When stories like the so-called Iranian terror plot come your way, you just want to sit back and watch the action. It’s like a political campaign in which your opponent is making a shambles of his candidacy, and you get the pleasure of watching him or her self-destruct before your very eyes.
Today’s Washington Post offers one of the stranger explanations of the case, claiming that despite the “crude construction” of the plot, the government had no choice but to take it seriously. There is much in the story that raises both yellow and red flags and strains, if not breaks credulity. The story points to the Justice Department and Washington Post being either incredibly credulous or willfully nuts about what they’re prepared to believe concerning this case.
First, let’s recapitulate what we know: an Iranian-American from a Texas border town, who was a failed used car dealer (oh and that mug shot displayed here? from a check fraud case in which he wasn’t prosecuted…or was it the time his wife filed a domestic violence charge against him?), contacted a Mexican drug dealer he knew, allegedly affiliated with the Zeta drug cartel, who’d done one too many drug deals and gotten caught by the feds. In return, presumably for a lighter sentence, the dealer agreed to act as a paid informant and steer the conspiracy to the point where charges could be filed. The mastermind behind the plot, Manssor Arbabsiar, had a cousin inside Iran who he claimed was an Iranian Revolutionary Guard official. Somehow, presumably through contacts with the cousin, $100,000 made its way from Iran to Mexico into an account the government had set up to receive it.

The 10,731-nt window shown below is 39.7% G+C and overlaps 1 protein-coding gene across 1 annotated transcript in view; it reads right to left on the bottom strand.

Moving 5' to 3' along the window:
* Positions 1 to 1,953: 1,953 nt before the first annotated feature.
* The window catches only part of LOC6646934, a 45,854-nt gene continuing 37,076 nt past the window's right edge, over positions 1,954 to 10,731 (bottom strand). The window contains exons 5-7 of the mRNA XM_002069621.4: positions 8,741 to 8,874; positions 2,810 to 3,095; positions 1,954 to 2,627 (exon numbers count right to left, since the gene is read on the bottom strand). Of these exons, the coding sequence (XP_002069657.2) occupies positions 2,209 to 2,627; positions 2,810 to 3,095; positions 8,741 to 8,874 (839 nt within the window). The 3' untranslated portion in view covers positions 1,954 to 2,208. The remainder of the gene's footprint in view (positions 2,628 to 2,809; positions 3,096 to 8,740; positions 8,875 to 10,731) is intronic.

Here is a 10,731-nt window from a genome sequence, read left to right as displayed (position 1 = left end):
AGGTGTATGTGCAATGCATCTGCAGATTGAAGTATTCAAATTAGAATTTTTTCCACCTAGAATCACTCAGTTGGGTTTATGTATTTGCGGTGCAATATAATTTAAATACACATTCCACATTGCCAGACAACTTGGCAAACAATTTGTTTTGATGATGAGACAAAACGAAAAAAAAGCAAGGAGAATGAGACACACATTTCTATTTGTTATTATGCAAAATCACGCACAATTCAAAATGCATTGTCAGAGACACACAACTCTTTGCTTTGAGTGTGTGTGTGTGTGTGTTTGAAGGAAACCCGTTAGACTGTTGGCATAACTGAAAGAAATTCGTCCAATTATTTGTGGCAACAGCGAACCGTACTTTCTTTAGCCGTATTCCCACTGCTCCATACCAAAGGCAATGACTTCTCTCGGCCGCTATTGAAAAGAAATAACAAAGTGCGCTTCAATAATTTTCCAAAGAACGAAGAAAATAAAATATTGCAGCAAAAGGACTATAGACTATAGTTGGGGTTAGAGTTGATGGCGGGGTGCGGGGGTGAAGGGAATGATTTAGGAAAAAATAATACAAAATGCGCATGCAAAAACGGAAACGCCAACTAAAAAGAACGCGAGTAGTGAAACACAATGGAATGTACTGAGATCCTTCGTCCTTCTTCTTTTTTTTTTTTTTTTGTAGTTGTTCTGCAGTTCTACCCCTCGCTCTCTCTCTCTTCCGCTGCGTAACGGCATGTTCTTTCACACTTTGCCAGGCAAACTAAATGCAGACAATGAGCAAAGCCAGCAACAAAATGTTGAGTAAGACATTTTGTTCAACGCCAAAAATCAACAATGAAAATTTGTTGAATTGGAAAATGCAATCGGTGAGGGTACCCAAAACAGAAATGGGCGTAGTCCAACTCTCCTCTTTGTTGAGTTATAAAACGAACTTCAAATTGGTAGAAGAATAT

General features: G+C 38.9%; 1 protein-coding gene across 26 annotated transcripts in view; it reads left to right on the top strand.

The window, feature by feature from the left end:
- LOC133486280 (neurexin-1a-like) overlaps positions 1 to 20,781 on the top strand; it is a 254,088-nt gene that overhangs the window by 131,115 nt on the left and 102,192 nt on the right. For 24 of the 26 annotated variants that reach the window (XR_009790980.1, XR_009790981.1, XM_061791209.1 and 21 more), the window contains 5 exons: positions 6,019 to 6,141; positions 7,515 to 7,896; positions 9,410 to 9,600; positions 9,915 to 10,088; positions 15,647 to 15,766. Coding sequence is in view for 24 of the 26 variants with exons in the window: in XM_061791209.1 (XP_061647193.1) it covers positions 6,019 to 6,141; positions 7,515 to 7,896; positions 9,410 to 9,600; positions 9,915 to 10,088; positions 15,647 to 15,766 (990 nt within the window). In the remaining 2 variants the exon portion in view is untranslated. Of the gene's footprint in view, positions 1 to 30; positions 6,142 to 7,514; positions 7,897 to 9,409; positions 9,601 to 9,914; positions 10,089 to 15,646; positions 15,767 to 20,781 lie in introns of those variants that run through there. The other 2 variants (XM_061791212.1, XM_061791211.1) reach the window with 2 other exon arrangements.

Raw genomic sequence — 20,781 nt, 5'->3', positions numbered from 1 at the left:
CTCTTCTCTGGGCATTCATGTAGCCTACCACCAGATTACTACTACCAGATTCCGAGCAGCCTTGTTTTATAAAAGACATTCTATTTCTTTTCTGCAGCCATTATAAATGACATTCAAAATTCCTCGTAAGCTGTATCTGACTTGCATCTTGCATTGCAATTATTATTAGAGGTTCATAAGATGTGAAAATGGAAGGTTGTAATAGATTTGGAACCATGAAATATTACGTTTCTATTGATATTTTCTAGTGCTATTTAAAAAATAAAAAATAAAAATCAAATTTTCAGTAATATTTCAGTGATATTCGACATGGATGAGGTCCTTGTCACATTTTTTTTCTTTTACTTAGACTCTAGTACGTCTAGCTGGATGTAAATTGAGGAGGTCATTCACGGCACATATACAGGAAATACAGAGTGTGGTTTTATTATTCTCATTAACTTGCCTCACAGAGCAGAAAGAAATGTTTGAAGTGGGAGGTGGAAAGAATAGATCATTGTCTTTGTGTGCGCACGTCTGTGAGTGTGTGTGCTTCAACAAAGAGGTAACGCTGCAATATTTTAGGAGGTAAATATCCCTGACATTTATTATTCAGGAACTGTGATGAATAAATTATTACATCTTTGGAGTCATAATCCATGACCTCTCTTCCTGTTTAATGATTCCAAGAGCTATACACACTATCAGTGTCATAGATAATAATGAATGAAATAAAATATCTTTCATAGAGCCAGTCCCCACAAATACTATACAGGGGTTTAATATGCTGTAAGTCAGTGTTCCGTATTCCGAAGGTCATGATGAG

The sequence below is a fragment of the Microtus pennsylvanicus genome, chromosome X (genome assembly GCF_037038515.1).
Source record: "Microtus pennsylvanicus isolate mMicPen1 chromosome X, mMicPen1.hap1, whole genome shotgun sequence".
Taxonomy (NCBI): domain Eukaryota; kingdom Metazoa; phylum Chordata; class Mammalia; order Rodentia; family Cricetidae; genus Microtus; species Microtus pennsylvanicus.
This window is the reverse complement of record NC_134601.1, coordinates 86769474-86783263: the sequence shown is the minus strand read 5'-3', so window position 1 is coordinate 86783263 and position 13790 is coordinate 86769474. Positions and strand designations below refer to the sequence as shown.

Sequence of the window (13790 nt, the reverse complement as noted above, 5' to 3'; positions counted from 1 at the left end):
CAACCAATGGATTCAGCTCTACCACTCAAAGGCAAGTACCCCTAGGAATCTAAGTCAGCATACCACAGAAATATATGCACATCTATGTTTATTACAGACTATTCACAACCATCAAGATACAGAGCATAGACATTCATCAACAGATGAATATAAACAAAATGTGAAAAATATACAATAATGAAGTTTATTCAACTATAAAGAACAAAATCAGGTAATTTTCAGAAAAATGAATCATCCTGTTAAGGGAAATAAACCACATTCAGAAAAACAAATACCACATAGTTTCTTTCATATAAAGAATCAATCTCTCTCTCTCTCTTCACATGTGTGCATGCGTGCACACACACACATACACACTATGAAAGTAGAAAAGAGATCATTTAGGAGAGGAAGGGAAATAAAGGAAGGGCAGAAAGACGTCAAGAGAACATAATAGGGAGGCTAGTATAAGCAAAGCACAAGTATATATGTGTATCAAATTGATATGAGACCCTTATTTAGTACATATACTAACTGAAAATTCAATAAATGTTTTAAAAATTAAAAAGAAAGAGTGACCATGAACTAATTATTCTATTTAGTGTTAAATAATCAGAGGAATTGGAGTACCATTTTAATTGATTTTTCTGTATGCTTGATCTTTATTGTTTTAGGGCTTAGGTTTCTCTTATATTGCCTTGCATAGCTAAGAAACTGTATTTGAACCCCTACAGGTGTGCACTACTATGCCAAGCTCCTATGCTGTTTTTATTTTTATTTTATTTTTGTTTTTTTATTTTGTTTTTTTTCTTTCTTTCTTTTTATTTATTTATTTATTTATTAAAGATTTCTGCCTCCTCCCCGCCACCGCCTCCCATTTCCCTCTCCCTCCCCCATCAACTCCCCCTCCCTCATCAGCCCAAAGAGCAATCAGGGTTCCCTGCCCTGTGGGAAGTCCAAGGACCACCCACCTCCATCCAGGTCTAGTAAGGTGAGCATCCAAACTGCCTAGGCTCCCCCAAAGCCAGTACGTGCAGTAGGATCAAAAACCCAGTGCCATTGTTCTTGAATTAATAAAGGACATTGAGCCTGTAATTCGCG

The feds are now claiming basically, that almost solely through the money transfers (and possibly through the phone calls between the two Iranians) that they can prove high level IRG complicity in the plot.
Here’s where we ought to stop and examine some of the more outlandish passages in the story. Let’s begin with the odd notion that the government brings serious charges against a suspect while describing the case thus:
The plot by alleged Iranian operatives to kill a Saudi diplomat in Washington was so crudely constructed that U.S. investigators initially had trouble believing that Iran was truly behind it, U.S. officials said Wednesday…
The…officials acknowledged that initial details of the alleged plot engendered great skepticism among law-enforcement and intelligence analysts who worked on the case. The Iranians involved exercised uncharacteristically sloppy tradecraft in trying to recruit unknown gunmen—from a drug cartel with no known ties to Iran—to carry out such a politically explosive act as the assassination of a powerful Saudi envoy in the heart the U.S. capital.
Next the reporter acknowledges the government treats the case as credible despite the fact that the IRG has never pursued any previous mission in the ways it allegedly pursued this one:
Although the Justice Department eventually linked the plan to Iran’s elite Quds Force, almost nothing in the case bore the hallmarks of the notorious military unit that has trained and equipped terrorists and assassins around the world, the officials said…“What we’re seeing would be inconsistent with the high standards we’ve seen in the past,” said one U.S. official…
Now, about that cousin with IRG connections:
…Intelligence agencies gathered what they considered corroborating evidence connecting the plot firmly to Quds Force officers, including Gholam Shakuri, a member of the elite unit with whom Arbabsiar met in Iran.
Not so fast. Prof. Muhammad Sahimi did extensive research seeking to connect Shakuri to the IRG, and despite the Iranian-American’s deep connections both inside and outside Iran and familiarity with the regime and especially its nuclear program, he could not do so. I am not about to allow the U.S. government and Washington Post let this little claim slip by without challenge. What is the proof Shakuri is anything more than a blowhard or at best a low-level errand boy seeking fame and jihadi glory?
Next we go from the low-level Iranian errand boy all the way to the top. Note the high-flying leaps from suspect claim to suspect claim, all ending with the neat little package that is dropped at the door of the Supreme Leader Ayatollah Khamenei: